Captain America: Not A Flag Waver?!
The movie version of Captain America will dress like the flag but won’t be waving it.
The director of “Captain America: The First Avenger,” the 2011 summer blockbuster that will coincide with the character’s 70th anniversary, says the screen version of the hero will be true to his roots — up to a certain point.
“We’re sort of putting a slightly different spin on Steve Rogers,” said Joe Johnston, whose past directing credits include “Jurassic Park III” and “Honey, I Shrunk the Kids.” He’s a guy that wants to serve his country, but he’s not a flag-waver. We’re reinterpreting, sort of, what the comic book version of Steve Rogers was.”
Does that make him an odd fit to play the earnest and somewhat square superhero with the Betsy Ross fashion sensibility? Johnston answered that in his film — which is set in World War II — the character will fight the enemies of America but he won’t be a stiff, slogan-spouting guy.
“He wants to serve his country, but he’s not this sort of jingoistic American flag-waver,” Johnston said. “He’s just a good person. We make a point of that in the script: Don’t change who you are once you go from Steve Rogers to this super-soldier; you have to stay who you are inside, that’s really what’s important more than your strength and everything. It’ll be interesting and fun to put a different spin on the character and one that the fans are really going to appreciate.”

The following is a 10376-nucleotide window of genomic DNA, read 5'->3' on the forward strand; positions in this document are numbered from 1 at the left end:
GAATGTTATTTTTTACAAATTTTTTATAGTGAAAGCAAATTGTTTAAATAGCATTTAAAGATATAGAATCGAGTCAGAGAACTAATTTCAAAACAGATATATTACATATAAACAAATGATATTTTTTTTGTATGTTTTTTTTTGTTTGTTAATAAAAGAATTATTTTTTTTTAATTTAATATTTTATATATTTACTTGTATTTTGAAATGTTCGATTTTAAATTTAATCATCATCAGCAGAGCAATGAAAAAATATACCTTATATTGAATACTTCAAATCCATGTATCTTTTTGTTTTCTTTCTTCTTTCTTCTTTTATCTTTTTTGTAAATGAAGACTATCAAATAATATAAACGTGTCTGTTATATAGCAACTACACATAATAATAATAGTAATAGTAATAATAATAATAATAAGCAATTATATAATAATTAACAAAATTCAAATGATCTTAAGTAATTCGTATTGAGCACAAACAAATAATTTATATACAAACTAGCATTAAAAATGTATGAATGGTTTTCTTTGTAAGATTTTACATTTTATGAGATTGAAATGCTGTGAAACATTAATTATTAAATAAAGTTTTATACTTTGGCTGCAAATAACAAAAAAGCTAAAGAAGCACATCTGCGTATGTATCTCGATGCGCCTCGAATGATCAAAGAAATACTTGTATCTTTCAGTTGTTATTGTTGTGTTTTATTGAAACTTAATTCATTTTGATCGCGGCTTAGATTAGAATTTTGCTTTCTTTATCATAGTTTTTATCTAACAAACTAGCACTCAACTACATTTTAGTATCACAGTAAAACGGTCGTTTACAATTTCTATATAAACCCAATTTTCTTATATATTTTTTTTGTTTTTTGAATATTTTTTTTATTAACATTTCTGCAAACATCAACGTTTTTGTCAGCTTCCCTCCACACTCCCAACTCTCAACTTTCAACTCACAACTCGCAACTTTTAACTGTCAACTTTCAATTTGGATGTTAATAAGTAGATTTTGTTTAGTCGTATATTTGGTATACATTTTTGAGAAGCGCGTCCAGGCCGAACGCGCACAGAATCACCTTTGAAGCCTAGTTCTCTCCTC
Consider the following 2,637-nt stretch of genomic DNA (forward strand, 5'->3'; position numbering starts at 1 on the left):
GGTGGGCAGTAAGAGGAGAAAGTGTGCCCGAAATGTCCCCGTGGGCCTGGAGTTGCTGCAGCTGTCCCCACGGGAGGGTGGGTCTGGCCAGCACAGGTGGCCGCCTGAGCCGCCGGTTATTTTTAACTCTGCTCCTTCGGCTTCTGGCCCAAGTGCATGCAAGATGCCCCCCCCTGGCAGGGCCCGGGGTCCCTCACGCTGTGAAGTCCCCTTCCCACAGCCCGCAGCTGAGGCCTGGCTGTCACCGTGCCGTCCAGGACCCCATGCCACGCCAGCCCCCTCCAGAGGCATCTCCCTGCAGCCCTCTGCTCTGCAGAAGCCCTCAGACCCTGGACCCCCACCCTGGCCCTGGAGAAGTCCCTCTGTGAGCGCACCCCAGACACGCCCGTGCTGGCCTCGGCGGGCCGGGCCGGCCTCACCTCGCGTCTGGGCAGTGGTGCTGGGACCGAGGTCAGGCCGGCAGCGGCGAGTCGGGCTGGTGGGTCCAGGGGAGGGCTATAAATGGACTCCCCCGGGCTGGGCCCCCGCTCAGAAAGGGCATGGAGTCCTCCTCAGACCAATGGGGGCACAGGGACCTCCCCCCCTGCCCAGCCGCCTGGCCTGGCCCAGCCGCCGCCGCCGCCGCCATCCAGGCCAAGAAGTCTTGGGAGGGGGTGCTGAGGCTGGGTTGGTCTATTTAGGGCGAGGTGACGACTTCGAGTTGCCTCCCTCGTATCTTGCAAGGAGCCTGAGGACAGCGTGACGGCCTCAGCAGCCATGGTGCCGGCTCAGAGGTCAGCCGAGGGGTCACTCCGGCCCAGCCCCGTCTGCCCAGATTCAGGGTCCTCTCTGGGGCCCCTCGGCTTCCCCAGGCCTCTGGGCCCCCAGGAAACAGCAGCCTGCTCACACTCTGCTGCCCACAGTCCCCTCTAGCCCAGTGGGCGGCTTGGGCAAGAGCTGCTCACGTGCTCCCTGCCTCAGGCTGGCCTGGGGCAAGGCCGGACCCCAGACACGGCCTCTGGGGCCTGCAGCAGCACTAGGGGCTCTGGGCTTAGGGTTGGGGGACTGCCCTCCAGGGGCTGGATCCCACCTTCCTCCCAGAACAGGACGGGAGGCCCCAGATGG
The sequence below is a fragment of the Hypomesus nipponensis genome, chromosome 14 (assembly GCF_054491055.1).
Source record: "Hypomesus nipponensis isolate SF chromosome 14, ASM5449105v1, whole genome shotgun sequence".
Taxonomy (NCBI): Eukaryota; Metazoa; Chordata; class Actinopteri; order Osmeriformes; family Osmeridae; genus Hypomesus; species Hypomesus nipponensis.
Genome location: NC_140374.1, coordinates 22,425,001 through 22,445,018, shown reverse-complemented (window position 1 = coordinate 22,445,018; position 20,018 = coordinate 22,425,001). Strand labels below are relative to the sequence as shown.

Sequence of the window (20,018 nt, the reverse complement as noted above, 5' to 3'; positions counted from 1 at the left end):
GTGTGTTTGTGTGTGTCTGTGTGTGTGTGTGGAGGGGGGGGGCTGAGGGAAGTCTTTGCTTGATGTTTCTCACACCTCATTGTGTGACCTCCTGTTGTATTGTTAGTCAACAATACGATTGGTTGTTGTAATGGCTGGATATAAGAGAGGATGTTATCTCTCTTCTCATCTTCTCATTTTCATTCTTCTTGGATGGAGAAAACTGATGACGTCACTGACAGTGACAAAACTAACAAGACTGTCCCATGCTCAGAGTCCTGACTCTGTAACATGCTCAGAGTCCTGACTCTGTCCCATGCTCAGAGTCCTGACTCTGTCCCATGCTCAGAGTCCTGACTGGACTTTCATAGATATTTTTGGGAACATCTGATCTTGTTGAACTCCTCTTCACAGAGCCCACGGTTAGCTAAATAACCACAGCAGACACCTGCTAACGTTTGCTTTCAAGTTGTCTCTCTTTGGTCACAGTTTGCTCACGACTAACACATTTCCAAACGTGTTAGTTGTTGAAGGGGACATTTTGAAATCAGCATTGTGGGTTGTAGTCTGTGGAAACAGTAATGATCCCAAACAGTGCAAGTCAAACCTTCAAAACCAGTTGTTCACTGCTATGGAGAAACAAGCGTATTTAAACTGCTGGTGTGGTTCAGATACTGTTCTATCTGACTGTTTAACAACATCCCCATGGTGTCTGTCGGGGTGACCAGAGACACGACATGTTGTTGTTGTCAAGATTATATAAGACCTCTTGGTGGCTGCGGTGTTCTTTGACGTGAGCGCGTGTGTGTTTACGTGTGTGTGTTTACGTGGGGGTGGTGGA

I’ve got no problem with rebooting decades-old comic book characters and tweaking their origins to fit modern sensibilities. After all, Marvel and DC have done this multiple times with their flagship characters.
But here’s the thing: They’re still setting Cap’s origins in WWII and having him as an American super-soldier fighting the Nazis (including, one presumes, the Red Skull). It would be incomprehensible for that character to be other than a flag-waving patriot, as that was simply the norm.
If Johnson were re-imagining the character with an origin in 2010, on the other hand, the change would be perfectly natural. American soldiers fighting the Taliban in Afghanistan, for example, very much think they’re the good guys. But cynicism and ambiguity about the mission are part and parcel of their culture.
But a WWII Cap? It doesn’t make sense.